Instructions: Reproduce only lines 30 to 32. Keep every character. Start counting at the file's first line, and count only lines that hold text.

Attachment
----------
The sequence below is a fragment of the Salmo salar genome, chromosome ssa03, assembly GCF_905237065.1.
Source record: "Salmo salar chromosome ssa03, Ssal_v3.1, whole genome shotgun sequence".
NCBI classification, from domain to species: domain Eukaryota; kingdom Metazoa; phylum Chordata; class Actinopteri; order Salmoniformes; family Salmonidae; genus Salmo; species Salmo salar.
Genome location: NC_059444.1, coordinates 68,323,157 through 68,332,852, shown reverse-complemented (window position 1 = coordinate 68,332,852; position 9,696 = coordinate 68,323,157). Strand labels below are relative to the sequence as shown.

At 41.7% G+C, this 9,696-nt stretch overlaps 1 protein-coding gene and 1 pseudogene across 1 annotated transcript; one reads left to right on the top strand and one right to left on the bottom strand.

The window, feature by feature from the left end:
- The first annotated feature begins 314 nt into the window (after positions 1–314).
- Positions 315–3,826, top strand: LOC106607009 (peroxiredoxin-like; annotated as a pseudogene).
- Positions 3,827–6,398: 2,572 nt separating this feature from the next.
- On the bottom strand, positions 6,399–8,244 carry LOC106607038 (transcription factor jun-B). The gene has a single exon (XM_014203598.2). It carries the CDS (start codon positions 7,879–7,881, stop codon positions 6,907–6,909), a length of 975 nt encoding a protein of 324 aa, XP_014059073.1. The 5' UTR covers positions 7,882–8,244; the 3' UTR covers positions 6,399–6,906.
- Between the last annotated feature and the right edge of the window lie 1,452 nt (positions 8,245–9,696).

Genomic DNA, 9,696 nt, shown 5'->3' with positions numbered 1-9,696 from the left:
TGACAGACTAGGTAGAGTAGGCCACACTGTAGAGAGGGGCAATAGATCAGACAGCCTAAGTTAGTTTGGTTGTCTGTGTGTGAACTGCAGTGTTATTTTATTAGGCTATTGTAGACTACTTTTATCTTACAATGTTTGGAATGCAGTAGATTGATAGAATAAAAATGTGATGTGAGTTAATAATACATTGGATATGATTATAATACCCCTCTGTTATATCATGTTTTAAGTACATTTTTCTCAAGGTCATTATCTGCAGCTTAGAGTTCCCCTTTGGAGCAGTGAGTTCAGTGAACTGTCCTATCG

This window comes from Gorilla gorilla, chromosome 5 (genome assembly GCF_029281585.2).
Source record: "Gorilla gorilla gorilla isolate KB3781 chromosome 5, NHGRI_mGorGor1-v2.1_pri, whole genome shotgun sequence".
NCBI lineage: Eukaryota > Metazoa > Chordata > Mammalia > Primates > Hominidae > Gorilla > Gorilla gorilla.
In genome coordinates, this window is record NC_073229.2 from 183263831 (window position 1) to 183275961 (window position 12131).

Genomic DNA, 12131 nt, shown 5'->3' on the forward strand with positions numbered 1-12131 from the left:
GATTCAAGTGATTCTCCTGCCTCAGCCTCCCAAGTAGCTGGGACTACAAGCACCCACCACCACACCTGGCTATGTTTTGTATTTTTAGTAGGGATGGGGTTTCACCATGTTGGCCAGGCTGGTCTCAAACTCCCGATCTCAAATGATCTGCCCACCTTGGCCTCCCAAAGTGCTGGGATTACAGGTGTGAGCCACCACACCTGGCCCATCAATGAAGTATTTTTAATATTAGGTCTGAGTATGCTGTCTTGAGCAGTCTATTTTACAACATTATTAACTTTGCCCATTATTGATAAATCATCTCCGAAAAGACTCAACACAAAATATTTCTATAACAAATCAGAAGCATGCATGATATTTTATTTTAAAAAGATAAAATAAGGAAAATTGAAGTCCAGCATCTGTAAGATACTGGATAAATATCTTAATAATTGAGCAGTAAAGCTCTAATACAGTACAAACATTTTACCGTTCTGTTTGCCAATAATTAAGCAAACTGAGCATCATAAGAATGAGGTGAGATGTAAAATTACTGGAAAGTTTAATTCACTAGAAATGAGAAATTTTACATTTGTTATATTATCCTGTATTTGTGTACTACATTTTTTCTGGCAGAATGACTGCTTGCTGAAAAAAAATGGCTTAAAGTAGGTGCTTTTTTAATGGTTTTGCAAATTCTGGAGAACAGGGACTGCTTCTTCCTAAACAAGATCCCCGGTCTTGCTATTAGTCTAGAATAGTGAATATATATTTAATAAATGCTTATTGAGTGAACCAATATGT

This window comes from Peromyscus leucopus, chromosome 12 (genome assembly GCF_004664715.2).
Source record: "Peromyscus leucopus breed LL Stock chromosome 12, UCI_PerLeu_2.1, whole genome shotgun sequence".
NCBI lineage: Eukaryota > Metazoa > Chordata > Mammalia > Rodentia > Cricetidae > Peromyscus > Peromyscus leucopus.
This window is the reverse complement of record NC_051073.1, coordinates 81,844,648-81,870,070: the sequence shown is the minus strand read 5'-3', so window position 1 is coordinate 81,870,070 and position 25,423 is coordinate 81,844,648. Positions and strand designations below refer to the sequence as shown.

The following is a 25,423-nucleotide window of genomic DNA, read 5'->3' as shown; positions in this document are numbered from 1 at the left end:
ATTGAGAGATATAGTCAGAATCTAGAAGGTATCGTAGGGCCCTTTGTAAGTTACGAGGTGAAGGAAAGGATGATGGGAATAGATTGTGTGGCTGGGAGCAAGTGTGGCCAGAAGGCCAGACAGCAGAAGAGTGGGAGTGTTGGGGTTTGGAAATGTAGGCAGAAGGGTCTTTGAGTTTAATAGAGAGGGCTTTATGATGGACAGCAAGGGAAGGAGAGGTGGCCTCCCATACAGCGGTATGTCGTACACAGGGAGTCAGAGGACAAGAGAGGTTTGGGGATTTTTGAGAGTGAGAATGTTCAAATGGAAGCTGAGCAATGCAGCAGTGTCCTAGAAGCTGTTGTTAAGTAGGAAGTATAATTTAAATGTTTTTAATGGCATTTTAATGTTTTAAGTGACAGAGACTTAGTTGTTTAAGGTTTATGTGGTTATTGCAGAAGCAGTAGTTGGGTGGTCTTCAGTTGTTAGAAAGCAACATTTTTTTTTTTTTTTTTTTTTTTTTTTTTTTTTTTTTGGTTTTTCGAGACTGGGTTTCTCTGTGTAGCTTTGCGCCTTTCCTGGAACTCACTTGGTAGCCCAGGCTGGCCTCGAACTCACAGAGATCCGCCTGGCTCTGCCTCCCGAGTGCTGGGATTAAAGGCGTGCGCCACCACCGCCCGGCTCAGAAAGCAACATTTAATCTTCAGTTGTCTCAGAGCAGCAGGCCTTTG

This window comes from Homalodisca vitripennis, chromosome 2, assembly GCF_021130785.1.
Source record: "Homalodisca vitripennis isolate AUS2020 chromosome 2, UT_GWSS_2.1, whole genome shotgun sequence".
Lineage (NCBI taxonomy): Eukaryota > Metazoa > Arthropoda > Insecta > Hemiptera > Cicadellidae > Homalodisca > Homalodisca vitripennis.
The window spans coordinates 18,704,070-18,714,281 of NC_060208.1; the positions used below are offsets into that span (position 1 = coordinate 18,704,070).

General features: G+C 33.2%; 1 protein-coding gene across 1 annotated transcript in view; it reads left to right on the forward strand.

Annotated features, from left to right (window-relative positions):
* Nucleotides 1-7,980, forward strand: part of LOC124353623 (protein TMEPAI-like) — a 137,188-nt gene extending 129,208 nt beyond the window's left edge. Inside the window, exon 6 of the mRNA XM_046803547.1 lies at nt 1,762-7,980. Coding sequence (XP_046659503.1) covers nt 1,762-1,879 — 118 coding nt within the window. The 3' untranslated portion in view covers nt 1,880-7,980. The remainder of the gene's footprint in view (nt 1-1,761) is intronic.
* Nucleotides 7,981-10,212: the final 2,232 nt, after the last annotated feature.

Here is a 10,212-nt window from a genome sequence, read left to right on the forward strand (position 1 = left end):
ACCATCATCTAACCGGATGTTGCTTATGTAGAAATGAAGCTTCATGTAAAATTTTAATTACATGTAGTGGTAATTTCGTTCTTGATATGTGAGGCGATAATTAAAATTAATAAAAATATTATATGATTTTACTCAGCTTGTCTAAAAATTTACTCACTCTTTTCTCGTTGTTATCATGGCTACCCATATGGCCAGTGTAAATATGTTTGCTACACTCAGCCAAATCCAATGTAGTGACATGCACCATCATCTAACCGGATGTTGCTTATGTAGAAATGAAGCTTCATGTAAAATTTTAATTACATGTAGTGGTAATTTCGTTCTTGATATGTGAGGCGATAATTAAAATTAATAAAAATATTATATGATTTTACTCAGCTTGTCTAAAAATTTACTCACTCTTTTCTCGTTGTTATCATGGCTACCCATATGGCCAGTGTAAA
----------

General features: G+C 33.2%; 1 protein-coding gene across 1 annotated transcript in view; it reads left to right on the forward strand.

Annotated features, from left to right (window-relative positions):
* Nucleotides 1-7,980, forward strand: part of LOC124353623 (protein TMEPAI-like) — a 137,188-nt gene extending 129,208 nt beyond the window's left edge. Inside the window, exon 6 of the mRNA XM_046803547.1 lies at nt 1,762-7,980. Coding sequence (XP_046659503.1) covers nt 1,762-1,879 — 118 coding nt within the window. The 3' untranslated portion in view covers nt 1,880-7,980. The remainder of the gene's footprint in view (nt 1-1,761) is intronic.